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Paul Feig Blames Ghostbusters Reboot Backlash on Anti-Hillary Clinton Movement

on May 26, 2020, 6:21pm

In 2016, Hillary Clinton became the first female presidential candidate to be backed by a major US party. Gender was not surprisingly a hot button issue throughout the Clinton vs. Donald Trump election, dividing households nationwide, but longtime film director Paul Feig believes that the vitriol against Clinton had a substantial impact beyond politics: he blames the anti-Hillary movement for the backlash he received for his female-led Ghostbusters reboot.

Speaking on Jess Cagle’s SiriusXM show last week, Feig said, “I think some really brilliant author, researcher or sociologist, needs to write a book about 2016 and how intertwined we were with Hillary [Clinton] and the anti-Hillary movement.”

Officially titled Ghostbusters: Answer the Call, the reboot hit theaters in summer 2016, just as Clinton’s and Trump’s campaigns entered their last laps leading into Election Day. The film starred Kristen Wiig, Kate McKinnon (who frequently impersonated Clinton on SNL), Leslie Jones, and Melissa McCarthy, in a casting move that left new and longtime franchise fans similarly divided.

“It was just this year where, everyone went to a boiling point,” continued the 57-year-old Hollywood veteran, also known for Freaks and Geeks and Bridesmaids. “I don’t know if it was having an African American president for eight years that teed them up, they were just ready to explode.”

Feig attributed some of that Ghostbusters backlash to Trump himself, who posted a video criticizing the female cast early on in the movie’s promotional cycle. “Now the Ghostbusters are women, what is going on?!” he incredulously asked in January 2015, his comments like fuel on a fire.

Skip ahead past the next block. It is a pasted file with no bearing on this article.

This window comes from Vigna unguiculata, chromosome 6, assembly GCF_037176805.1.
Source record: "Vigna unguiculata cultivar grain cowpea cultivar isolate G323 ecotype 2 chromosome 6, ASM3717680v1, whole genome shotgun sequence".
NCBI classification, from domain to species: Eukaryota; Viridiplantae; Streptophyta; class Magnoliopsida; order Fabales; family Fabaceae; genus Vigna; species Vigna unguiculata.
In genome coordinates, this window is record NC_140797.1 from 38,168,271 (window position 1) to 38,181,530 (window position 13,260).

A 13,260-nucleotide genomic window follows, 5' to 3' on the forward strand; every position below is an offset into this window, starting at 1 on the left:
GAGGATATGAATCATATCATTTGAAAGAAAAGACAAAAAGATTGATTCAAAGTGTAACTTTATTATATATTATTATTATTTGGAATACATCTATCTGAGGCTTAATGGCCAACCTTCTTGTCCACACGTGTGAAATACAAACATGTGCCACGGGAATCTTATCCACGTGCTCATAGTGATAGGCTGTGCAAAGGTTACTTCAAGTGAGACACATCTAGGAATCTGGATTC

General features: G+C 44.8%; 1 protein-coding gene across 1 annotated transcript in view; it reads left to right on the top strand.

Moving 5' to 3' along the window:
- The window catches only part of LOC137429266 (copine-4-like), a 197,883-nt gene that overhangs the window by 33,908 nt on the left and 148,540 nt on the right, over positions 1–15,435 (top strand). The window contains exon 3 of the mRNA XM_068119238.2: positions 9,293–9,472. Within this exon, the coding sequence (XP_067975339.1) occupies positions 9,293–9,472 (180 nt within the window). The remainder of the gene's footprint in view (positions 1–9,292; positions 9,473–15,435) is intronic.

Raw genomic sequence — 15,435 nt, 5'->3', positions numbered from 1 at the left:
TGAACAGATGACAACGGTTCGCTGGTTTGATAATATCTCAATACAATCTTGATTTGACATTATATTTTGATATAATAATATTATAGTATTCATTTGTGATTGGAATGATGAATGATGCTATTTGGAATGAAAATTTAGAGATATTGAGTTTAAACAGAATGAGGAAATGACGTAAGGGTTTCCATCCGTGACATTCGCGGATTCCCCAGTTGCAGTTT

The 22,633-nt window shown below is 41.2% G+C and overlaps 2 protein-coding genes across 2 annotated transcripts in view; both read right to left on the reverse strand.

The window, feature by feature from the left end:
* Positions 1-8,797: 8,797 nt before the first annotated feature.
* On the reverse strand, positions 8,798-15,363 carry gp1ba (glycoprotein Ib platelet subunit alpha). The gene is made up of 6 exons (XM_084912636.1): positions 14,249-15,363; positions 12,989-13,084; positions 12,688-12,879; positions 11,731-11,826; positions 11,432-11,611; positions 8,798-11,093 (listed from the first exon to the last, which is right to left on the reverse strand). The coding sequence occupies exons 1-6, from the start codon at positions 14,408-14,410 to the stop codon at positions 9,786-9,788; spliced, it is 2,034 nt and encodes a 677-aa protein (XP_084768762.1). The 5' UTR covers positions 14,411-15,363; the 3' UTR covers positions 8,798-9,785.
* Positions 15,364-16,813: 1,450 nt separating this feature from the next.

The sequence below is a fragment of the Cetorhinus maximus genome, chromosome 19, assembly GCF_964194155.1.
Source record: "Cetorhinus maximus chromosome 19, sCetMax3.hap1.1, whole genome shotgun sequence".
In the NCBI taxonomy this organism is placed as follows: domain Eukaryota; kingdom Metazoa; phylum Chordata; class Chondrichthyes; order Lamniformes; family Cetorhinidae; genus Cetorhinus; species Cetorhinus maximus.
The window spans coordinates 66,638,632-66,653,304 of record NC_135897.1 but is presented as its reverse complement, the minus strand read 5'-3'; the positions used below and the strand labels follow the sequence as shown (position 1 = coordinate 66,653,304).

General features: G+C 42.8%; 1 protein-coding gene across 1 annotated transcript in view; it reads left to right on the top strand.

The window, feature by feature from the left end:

“By the time I announced I was going to do it, it started,” said Feig. “The first trailer for the film became one of the most disliked film trailers in YouTube history.”

Feig closed his interview, saying, “It’s crazy how people got nuts about women trying to be in power or be in positions they weren’t normally in, and it was an ugly, ugly year.” Considering the worst president in history was voted in that year, Feig might be putting it mildly.

Ghostbusters: Answer the Call ended up pulling in almost $230 million dollars at the box office, but Feig had expected to bring in more than double that amount. Consequence of Sound gave the Ghostbusters reboot a B rating, while places like IMDb and Metacritic place the movie much lower.

Wiig previously addressed the “surprising” debate surrounding the reboot. “The fact there was so much controversy because we were women was surprising to me,” she told the Los Angeles Times in 2015. “Some people said some really not nice things about the fact that there were women. It didn’t make me mad, it just really bummed me out.”

After being hit with barrage of sexist and racist comments related to the movie, Jones even quit Twitter.

Check out Feig’s SiriusXM interview below.

Jason Reitman’s forthcoming Ghostbusters sequel, which plans to return to the franchise’s original universe, is set to hit theaters in 2021. It was originally due out sooner, but production was halted because of COVID-19.